It comforts me to know this is true. She is done fighting, done worrying, finished with carrying the pain and struggle of sickness. But how can this be? My mom is in Heaven at this very moment, enjoying what will be the grandest adventure above and beyond anything she could ever ask or imagine, not because she earned it, but because she was a sinner who needed a Savior (just like we all do) and cried out to Jesus for forgiveness of her sins. God graciously answered her prayer because whoever calls on the name of the Lord will be saved. For it is by grace through faith Mom was granted so great a salvation, this was not her own doing nor by her own merit, but a gift from God. What good news this is! So think right now of the brightest and best enjoyment or the purest and lightest joy you can experience here on earth. Now, multiply that by an infinity of numbers and enlarge it by untold universes and you may get an idea of what Mom is basking in at this very moment and for an eternity of moments!

It’s been said that the degree to which you love someone is proportionate to the depth of grief you will experience when they are gone. And so we grieve. But not as those who are without hope! Very often I find myself speaking of Mom in the present tense, as if she were still alive. But, I do not correct myself because Mom is presently living in the glorious truth of God’s promises–all yes and amen in Christ Jesus! And she is with us here in a million different memories and a host of lasting joys; these a balm for our grief and a good and perfect gift coming down from the Father of Lights. It’s just like Mom to pass on to Glory before me. It will make it easier when my time comes because I know she’ll be waiting on the other side.

Where, oh death is your victory, and where, oh death is your sting?

By His Grace and for the Gospel,
Terrie van Baarsel

Some Thoughts

DSC_0655It’s difficult for me to string two thoughts together right now, let alone write them down. But, I’ll try.

Last summer, my mom was diagnosed with lung cancer. This turn of events brought about lots of traveling to and from my parents’ house (a five-hour drive to Northern California) for my siblings and me. We tried to help and encourage as best we could. Many, many prayers were expressed for her. Mom suffered through chemo, hospital stays, 2 strokes and anxiety attacks.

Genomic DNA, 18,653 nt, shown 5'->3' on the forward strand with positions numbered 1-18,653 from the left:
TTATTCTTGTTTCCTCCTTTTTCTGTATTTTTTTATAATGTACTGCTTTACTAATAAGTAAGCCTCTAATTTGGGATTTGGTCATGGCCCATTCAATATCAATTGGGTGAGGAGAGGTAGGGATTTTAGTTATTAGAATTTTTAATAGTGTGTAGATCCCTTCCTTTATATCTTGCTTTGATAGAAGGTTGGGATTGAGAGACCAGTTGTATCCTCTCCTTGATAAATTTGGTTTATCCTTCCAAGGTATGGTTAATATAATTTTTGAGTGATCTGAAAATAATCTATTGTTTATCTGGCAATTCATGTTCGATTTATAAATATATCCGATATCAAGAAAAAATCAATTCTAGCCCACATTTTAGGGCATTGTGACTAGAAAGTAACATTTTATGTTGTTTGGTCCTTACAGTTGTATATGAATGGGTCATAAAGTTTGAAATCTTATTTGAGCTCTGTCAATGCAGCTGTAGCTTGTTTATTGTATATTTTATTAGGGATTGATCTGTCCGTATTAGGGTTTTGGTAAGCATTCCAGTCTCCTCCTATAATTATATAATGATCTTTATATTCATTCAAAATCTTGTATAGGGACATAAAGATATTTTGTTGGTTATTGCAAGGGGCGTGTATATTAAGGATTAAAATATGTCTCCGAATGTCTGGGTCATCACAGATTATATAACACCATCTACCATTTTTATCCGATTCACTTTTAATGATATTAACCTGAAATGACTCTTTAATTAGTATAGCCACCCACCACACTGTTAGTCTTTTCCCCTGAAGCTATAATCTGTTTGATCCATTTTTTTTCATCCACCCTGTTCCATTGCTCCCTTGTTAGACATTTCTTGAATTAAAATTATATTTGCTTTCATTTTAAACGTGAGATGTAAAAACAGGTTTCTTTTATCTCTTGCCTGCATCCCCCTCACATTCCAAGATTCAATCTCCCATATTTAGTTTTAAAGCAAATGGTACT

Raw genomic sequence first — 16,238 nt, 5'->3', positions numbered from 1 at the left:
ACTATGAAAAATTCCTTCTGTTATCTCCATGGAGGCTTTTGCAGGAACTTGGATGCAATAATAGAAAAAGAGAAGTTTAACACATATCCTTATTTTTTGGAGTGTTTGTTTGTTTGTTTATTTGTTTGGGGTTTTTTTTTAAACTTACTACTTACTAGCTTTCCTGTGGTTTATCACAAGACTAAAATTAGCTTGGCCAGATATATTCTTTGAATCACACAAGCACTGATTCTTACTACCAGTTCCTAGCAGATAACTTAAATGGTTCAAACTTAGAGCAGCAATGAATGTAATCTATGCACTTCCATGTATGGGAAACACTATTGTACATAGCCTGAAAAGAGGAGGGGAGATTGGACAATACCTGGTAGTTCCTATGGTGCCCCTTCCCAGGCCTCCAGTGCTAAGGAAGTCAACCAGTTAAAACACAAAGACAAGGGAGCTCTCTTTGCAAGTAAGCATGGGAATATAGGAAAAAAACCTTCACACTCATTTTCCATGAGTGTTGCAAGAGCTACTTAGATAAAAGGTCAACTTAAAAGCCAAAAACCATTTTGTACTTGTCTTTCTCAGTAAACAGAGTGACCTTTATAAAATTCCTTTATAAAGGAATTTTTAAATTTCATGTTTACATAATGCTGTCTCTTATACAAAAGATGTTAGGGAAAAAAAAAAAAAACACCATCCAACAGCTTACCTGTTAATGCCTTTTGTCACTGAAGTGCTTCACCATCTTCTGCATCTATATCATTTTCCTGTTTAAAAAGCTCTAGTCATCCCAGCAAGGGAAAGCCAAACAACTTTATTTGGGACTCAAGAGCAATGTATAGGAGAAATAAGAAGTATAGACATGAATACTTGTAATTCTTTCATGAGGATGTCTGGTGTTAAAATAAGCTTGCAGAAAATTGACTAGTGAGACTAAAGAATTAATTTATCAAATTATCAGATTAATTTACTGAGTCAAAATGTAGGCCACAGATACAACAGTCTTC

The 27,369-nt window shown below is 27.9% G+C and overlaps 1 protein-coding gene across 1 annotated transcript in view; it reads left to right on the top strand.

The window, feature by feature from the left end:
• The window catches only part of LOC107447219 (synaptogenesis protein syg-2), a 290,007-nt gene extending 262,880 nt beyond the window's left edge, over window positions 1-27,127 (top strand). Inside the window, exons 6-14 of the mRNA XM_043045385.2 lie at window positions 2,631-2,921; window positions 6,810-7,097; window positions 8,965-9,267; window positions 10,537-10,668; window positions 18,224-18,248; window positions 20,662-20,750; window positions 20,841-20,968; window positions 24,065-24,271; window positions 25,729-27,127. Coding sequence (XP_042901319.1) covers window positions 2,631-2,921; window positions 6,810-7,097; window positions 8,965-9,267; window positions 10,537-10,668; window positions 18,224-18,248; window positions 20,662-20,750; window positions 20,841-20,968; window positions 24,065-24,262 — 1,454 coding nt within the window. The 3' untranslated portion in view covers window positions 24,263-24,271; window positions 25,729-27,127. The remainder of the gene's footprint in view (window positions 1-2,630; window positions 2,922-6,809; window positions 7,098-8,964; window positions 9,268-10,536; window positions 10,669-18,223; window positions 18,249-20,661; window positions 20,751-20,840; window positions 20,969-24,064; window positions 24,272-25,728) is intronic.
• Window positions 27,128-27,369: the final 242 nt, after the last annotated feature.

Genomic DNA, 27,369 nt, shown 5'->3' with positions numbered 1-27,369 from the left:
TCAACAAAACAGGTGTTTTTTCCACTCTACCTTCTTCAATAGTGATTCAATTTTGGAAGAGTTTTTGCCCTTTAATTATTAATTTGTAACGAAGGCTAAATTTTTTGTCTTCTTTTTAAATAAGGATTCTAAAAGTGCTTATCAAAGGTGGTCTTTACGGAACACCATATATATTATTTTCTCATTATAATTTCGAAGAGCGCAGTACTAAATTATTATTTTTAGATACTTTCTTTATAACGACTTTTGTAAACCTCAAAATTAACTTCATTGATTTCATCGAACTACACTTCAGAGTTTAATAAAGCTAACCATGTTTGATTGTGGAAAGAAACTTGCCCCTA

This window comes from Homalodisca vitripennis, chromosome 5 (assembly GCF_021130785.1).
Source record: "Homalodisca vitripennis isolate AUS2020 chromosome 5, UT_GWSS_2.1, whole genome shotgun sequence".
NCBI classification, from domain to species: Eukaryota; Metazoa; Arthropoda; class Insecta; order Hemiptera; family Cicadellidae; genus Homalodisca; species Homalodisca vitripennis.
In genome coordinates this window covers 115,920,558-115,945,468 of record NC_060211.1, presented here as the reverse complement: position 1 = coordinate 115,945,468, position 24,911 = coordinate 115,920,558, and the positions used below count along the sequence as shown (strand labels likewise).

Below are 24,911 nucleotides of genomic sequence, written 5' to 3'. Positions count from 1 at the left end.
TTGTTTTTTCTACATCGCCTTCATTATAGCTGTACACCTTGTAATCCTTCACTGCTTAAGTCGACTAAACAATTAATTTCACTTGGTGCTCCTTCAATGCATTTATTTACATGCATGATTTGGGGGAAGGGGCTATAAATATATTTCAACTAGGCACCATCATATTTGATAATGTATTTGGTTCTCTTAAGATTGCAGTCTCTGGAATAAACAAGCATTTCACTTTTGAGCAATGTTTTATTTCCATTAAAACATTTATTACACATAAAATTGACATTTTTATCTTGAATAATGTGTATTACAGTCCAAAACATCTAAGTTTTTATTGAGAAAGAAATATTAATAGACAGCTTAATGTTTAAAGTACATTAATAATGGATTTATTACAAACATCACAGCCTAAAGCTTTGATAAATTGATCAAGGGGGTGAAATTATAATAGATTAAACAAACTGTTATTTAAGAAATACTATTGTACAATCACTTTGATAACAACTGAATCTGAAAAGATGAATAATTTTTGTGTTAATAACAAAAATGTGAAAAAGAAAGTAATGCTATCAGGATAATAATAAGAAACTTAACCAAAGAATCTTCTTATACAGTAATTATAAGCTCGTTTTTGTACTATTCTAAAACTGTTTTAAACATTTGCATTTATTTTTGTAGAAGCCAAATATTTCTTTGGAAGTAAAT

On February 13 mom was admitted to the hospital with trouble breathing. She was treated there for two weeks and then transferred to a skilled nursing facility for rehab. Our goal was for her to get strong enough so that she could come home to Dad. Instead, she became weaker and more sick.

On March 17 my dad and brother called to say that Mom had taken a turn for the worse and that my sister and I should probably make our way up north to see her. My sister, brother-in-law, my aunt and I arrived at the rehab facility about nine o’clock that evening. We spent the next several hours sitting with Mom, praying for her, stroking her head and telling her how much she was loved. At about three that next morning, March 18, we escorted our Mom into the loving arms of her Savior. I have no doubt Jesus was waiting for her on the other side.

Here are some things I am thankful for:

Up until the last few days, Mom was not in pain.
I do not work so I was free to spend time with Mom and Dad over the last few months.
My Dad was able to take care of her. He cooked, cleaned, grocery shopped and gave Mom her meds. Amazing man.
We were able to have her with us at Thanksgiving (the biggest holiday of the year for our family).
My sister, brother and I were able to help and serve Mom while she was sick.
Mom had many amazing doctors and nurses who showed her mercy and kindness.
I have become much more empathetic toward people who have gone through similar circumstances.
Mom was surrounded by loved ones when she passed away. She did not die alone.
God has shown Himself faithful in a million different ways.